Hey, you’re no slouch (even your boss agrees). Still, there’s a good chance that your stance suggests otherwise. Indeed, poor posture is an exceedingly common problem that can be explained by a host of factors, both genetic and environmental. But what’s so bad about hunching over every once in a while, you ask? Well, we spoke to a few chiropractic experts to find out, and what we learned about the benefits of good posture will make you stand at attention.
9 Benefits of Good Posture That Will Make You Sit Up Straight ASAP
Meet the Experts
- Dr. Lev Kalika, DC, owner of New York Dynamic Neuromuscular Rehabilitation & Physical Therapy
- Dr. Kevin Lees, D.C., manager of auditing and quality, from The Joint Chiropractic,
- Sandra Gail Frayna, PT, founder of Hudson Premier Physical Therapy & Sports
But First, What Is Correct Posture Anyway?
It’s not hard to recognize the difference between bad and good posture in others, but if you suffer from the former, a concise explanation of what you should be doing is likely in order. According to Dr. Lees, achieving good posture involves standing in such a way that your ears align with your shoulders, hips and feet. This stance maintains the proper alignment of the three natural curves in your spine (i.e., the one in your lower back or lumbar spine, mid back or thoracic spine, and neck or cervical spine). What’s more, this ideal stance should be your default—one that you routinely assume with little or no effort.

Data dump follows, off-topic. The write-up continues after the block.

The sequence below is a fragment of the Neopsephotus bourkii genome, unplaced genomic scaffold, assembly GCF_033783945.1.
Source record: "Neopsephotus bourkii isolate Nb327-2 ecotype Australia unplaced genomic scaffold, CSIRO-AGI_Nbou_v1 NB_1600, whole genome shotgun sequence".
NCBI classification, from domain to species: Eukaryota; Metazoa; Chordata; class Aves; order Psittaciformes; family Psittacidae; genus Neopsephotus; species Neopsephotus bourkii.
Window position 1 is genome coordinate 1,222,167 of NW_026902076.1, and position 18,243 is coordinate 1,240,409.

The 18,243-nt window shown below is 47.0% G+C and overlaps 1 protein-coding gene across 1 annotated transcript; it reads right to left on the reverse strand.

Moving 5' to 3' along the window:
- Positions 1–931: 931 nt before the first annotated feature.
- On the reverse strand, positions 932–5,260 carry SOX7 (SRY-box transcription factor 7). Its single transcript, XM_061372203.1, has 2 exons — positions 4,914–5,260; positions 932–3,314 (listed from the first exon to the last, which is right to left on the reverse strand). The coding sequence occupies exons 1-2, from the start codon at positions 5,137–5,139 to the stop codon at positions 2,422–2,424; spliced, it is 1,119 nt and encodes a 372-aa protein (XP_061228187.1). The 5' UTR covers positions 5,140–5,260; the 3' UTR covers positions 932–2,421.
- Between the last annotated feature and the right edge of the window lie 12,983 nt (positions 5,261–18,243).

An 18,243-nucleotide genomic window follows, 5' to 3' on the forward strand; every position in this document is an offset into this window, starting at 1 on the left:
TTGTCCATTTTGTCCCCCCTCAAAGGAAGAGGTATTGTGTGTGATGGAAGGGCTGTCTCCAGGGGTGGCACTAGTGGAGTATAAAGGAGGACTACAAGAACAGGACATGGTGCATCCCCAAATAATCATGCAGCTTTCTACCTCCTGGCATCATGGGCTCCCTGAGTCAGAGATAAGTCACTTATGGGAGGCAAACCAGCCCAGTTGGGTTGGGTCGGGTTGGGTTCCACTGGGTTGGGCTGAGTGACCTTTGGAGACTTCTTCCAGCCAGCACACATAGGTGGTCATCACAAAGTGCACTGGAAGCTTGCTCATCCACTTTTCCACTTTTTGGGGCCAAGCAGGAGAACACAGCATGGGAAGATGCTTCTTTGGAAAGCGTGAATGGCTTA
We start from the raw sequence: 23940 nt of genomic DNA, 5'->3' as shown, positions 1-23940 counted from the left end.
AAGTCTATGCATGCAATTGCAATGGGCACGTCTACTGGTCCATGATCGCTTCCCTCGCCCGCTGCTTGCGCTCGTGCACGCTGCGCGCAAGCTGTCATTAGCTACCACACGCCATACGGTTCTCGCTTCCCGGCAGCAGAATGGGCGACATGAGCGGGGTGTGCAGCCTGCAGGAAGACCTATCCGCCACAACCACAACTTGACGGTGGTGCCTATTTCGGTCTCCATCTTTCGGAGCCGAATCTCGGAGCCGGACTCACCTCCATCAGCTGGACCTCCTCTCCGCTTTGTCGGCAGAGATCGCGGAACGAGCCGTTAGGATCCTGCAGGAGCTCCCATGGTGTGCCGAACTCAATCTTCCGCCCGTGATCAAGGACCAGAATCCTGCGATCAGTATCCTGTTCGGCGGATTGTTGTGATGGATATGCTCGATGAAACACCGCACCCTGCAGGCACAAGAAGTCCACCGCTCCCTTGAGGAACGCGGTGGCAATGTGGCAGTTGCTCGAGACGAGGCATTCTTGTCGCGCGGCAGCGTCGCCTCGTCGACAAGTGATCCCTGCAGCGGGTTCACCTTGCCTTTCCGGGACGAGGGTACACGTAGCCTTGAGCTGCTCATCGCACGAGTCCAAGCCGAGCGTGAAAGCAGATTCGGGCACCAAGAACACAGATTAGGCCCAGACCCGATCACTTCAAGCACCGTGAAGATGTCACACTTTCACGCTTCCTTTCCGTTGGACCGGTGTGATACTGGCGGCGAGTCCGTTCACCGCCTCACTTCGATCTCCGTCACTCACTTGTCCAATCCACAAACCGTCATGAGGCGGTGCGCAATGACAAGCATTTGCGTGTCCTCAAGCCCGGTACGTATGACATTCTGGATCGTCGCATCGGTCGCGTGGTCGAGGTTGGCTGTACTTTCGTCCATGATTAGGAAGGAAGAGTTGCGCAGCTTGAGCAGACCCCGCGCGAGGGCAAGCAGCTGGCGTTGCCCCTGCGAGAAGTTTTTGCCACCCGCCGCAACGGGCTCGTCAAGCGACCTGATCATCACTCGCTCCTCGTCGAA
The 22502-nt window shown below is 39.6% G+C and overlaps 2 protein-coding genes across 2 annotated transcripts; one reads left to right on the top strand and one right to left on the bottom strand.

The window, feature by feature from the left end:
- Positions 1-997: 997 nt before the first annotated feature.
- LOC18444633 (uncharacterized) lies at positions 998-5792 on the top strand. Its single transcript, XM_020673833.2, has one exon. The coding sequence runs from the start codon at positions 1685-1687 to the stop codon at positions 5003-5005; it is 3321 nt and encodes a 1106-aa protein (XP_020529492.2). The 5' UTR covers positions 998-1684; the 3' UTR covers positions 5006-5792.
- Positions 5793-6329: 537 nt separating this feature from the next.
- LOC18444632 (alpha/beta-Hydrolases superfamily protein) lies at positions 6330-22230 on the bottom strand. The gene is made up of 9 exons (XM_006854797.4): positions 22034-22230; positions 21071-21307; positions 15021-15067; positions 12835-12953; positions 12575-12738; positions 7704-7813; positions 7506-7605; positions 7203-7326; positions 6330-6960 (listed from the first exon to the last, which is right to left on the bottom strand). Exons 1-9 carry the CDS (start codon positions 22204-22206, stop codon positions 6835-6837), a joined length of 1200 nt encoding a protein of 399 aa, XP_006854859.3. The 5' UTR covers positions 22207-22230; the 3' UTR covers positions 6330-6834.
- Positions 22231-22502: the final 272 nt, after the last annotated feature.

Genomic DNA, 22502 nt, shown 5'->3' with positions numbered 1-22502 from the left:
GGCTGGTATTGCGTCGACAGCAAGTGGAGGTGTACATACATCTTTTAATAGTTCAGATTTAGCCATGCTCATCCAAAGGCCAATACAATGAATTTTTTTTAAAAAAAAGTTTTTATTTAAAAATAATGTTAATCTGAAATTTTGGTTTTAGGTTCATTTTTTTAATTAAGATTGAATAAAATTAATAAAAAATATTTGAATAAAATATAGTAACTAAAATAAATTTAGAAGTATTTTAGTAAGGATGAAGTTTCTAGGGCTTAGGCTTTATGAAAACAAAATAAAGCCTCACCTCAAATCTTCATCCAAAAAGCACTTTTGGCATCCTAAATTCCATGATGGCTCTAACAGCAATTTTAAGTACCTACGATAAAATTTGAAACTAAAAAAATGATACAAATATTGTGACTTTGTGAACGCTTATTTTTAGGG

Dr. Lees also confirms that your desk job isn’t doing you any favors, since “when sitting, your muscles relax which can negatively affect your posture.” As for bedtime, the expert says that lying down and sleeping requires the spine to remain in a neutral position, which can lead to twisting that increases the natural curves of the spine, unless you use pillows to your benefit. That’s why the expert recommends back sleepers place a pillow under their knees, while side sleepers use one between their knees.
9 Benefits of Good Posture
1. Improved Breathing
The experts agree that standing upright helps open air passages so that you can take deeper breaths and fully expand your lungs. “Breathing and posture are intimately related through the respiratory diaphragm, which in reality, is involved in both breathing and spinal stabilization,” says Dr. Kalika. In other words, good posture improves diaphragm function, and improved diaphragm function plays a critical role in maintaining (wait for it) good posture.
2. Stronger Core
“Standing upright and straight works the core with no strain or effort by extending the abdominal muscles and keeping them at work,” Frayna tells us. Needless to say, that’s excellent news for folks who want to get toned, but don’t have the luxury of a personal trainer or even much time to spend at the gym.
3. Better Sexual Performance
It turns out that the core workout you get from standing up straight is a boon to your sex life, too. “Genital stamina and the ability to receive pleasure is tightly connected to pelvic floor function,” says Dr. Kalika. And, as luck would have it, the pelvic floor is one of the abdominal muscle groups strengthened by good posture.